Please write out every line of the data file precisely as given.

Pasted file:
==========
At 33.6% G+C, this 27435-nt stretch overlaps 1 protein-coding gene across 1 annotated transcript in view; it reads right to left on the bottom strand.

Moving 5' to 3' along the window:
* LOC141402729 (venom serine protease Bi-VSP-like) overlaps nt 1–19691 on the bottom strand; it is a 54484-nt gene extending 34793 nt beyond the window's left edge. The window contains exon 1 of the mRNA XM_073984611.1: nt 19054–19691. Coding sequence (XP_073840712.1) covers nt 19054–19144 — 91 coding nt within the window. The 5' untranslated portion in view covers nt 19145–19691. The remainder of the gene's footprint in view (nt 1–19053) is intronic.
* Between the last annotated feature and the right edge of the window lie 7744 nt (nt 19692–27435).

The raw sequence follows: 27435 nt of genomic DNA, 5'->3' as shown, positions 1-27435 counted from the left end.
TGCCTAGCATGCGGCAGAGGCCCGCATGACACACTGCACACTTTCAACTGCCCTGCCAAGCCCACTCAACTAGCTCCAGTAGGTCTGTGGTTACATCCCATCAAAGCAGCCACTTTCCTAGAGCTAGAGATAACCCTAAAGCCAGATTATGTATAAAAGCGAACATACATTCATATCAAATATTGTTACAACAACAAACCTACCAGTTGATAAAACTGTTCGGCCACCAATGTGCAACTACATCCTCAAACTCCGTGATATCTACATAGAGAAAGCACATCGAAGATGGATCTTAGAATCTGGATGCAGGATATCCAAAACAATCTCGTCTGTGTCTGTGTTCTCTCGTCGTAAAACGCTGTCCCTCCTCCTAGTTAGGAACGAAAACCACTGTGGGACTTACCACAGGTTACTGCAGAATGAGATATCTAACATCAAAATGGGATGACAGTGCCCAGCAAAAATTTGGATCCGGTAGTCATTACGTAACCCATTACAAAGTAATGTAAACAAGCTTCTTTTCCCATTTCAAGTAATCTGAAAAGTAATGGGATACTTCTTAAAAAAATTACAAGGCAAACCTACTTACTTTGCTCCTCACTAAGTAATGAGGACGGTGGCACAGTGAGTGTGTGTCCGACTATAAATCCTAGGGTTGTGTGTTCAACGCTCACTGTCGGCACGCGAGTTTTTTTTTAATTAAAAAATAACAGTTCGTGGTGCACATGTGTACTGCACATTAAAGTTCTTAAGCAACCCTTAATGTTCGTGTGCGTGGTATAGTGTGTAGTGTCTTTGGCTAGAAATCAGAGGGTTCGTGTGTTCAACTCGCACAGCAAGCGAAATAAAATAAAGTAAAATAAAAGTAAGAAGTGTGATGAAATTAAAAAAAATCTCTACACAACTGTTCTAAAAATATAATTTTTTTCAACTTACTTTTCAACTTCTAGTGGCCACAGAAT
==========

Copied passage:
At 33.6% G+C, this 27435-nt stretch overlaps 1 protein-coding gene across 1 annotated transcript in view; it reads right to left on the bottom strand.

Moving 5' to 3' along the window:
* LOC141402729 (venom serine protease Bi-VSP-like) overlaps nt 1–19691 on the bottom strand; it is a 54484-nt gene extending 34793 nt beyond the window's left edge. The window contains exon 1 of the mRNA XM_073984611.1: nt 19054–19691. Coding sequence (XP_073840712.1) covers nt 19054–19144 — 91 coding nt within the window. The 5' untranslated portion in view covers nt 19145–19691. The remainder of the gene's footprint in view (nt 1–19053) is intronic.
* Between the last annotated feature and the right edge of the window lie 7744 nt (nt 19692–27435).

The raw sequence follows: 27435 nt of genomic DNA, 5'->3' as shown, positions 1-27435 counted from the left end.
TGCCTAGCATGCGGCAGAGGCCCGCATGACACACTGCACACTTTCAACTGCCCTGCCAAGCCCACTCAACTAGCTCCAGTAGGTCTGTGGTTACATCCCATCAAAGCAGCCACTTTCCTAGAGCTAGAGATAACCCTAAAGCCAGATTATGTATAAAAGCGAACATACATTCATATCAAATATTGTTACAACAACAAACCTACCAGTTGATAAAACTGTTCGGCCACCAATGTGCAACTACATCCTCAAACTCCGTGATATCTACATAGAGAAAGCACATCGAAGATGGATCTTAGAATCTGGATGCAGGATATCCAAAACAATCTCGTCTGTGTCTGTGTTCTCTCGTCGTAAAACGCTGTCCCTCCTCCTAGTTAGGAACGAAAACCACTGTGGGACTTACCACAGGTTACTGCAGAATGAGATATCTAACATCAAAATGGGATGACAGTGCCCAGCAAAAATTTGGATCCGGTAGTCATTACGTAACCCATTACAAAGTAATGTAAACAAGCTTCTTTTCCCATTTCAAGTAATCTGAAAAGTAATGGGATACTTCTTAAAAAAATTACAAGGCAAACCTACTTACTTTGCTCCTCACTAAGTAATGAGGACGGTGGCACAGTGAGTGTGTGTCCGACTATAAATCCTAGGGTTGTGTGTTCAACGCTCACTGTCGGCACGCGAGTTTTTTTTTAATTAAAAAATAACAGTTCGTGGTGCACATGTGTACTGCACATTAAAGTTCTTAAGCAACCCTTAATGTTCGTGTGCGTGGTATAGTGTGTAGTGTCTTTGGCTAGAAATCAGAGGGTTCGTGTGTTCAACTCGCACAGCAAGCGAAATAAAATAAAGTAAAATAAAAGTAAGAAGTGTGATGAAATTAAAAAAAATCTCTACACAACTGTTCTAAAAATATAATTTTTTTCAACTTACTTTTCAACTTCTAGTGGCCACAGAAT